A new metal-free strategy offers a site-selective and general way to functionalise arenes. This photochemical method works on starting materials that feature many other functional groups, meaning it can be used for the late-stage modification of complex compounds like pharmaceuticals and agrochemicals.
Researchers from the University of Manchester, UK, developed a donor–acceptor complex that generates aryl radicals, enabling new substituents to subsequently be installed on the aromatic ring. Aryl radicals are highly unstable and so making them and controlling their reactivity has previously presented a huge challenge. Until now, synthetic chemists were limited to making radicals from aromatic compounds with electron withdrawing substituents.
The team overcame this hurdle using donor–acceptor complexes that feature an electron-rich amine, and electron-accepting sulfonium salt species. Thanks to these complementary properties, the generation of radicals is independent of the electronic features of the aromatic precursor. ‘The key advantage of donor–acceptor complexes in photochemistry is generating radicals without external photocatalysts, which normally rely on precious metals like iridium,’ says Giacomo Crisenza, one of the researchers involved in the project. ‘We also take advantage of the electron-deficient nature of the aromatic rings in the sulfonium salts, instead of the aromatic systems [in the target molecules],’ he adds. ‘This opens the door to the functionalisation of many different aromatic systems, regardless of their structure and substitution.’
While colourless as separate species, sulfonium salts and amines together form colourful coordinated complexes that capture visible light instead of the usual highly energetic ultraviolet wavelengths. ‘This feature facilitates the selective excitation of the donor–acceptor complex, thus fostering the formation of the aryl radicals,’ adds Crisenza. As visible light is a more gentle energy source, it improves selectivity and compatibility with otherwise competing functional groups.
‘It’s interesting [the reaction] allows the formation of aryl radicals with diverse electronics, otherwise elusive,’ says Ana Bahamonde, an expert in asymmetric catalysis and photochemistry at the University of California, Riverside, in the US. ‘It’s complicated to generate [these radicals] under mild conditions, from readily available starting materials,’ she says. ‘Furthermore, it’s difficult to control their reactivity towards the desired product formation.’ Another advantage is ‘this methodology tolerates aromatic halogens and other functional groups that are not compatible with organometallic catalysts’, she adds.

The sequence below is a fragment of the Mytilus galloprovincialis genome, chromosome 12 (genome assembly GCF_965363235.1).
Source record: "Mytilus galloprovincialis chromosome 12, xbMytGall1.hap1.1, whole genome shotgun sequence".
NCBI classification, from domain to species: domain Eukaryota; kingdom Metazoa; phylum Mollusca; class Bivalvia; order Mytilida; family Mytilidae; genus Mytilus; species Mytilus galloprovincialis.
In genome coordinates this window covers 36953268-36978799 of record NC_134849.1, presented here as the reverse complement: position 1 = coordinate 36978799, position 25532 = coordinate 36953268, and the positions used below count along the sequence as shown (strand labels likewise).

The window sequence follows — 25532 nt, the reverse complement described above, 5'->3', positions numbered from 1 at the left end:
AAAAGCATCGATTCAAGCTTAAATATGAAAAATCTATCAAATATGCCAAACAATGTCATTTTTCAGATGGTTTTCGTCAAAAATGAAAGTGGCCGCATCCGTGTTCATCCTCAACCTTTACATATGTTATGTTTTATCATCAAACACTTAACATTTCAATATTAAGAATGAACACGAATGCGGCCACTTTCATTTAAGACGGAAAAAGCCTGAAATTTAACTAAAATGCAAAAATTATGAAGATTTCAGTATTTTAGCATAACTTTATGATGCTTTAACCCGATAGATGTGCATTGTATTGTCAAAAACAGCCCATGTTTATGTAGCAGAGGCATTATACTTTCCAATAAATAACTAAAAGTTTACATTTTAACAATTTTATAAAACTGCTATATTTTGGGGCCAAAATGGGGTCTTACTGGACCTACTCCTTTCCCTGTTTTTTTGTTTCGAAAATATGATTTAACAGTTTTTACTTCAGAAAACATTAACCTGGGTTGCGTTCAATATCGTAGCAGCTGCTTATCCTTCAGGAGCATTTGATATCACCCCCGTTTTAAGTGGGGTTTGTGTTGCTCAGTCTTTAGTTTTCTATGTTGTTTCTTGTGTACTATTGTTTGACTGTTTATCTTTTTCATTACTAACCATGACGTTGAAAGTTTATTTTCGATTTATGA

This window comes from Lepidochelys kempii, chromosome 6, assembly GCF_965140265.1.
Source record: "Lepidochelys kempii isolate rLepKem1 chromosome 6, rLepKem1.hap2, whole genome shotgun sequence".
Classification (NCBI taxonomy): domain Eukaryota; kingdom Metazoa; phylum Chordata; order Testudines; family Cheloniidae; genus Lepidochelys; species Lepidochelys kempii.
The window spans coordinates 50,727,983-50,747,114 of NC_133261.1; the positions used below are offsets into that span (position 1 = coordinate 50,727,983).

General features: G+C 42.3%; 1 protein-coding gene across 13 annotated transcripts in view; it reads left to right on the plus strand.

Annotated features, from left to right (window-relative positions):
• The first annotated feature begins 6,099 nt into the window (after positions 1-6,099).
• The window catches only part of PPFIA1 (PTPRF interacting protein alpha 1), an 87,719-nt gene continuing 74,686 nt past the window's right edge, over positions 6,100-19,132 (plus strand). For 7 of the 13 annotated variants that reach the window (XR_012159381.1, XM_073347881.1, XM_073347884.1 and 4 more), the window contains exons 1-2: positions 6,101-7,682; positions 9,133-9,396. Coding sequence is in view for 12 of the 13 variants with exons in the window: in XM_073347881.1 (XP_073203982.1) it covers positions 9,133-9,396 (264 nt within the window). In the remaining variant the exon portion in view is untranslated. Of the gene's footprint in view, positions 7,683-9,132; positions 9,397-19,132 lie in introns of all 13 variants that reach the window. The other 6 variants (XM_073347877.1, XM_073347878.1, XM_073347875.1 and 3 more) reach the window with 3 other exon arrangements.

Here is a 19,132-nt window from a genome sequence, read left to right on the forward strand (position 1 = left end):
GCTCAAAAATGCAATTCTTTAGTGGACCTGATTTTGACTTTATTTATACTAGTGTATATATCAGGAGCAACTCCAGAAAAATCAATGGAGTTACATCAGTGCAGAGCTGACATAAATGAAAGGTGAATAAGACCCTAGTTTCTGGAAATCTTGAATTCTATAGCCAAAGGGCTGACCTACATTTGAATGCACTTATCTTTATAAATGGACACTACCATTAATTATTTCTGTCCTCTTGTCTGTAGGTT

The strategy offers an attractive alternative for late-stage functionalisation of drugs and agrochemicals. ‘This is the biggest difference [with] current alternatives, [since] the one-pot installation of the sulfonium salt via C–H functionalisation facilitates [these] processes,’ says Bahamonde.
‘Our reaction works with complex scaffolds, with moieties that usually would react with the radicals and transition metal catalysts,’ says Crisenza. ‘But the donor–acceptor system focuses the reactivity in one spot and avoids unwanted side processes,’ he adds. As a proof of concept, the team derivatised pharmaceuticals such as the anti-inflammatory naproxen and the fungicide boscalid.
The researchers demonstrated the potential of the sulfonium salt system to facilitate both the alkylation and cyanation of arenes. While other metal-free photocatalysts for cyanation had already been reported, the method bypasses the need for highly toxic cyanide reagents. Instead, it uses commercially available cyanide surrogates that form the reactive species in situ and immediately trap the aryl radical, thus avoiding the generation of poisonous products.
‘The provision of precious metals, such as iridium, is a ticking clock,’ comments Crisenza, referring to the scarcity of this common catalyst in photochemical processes and aromatic C–H funtionalisation reactions. ‘We’ve expanded the synthetic toolbox with a metal-free alternative that’s fast, cheap and more sustainable,’ he adds.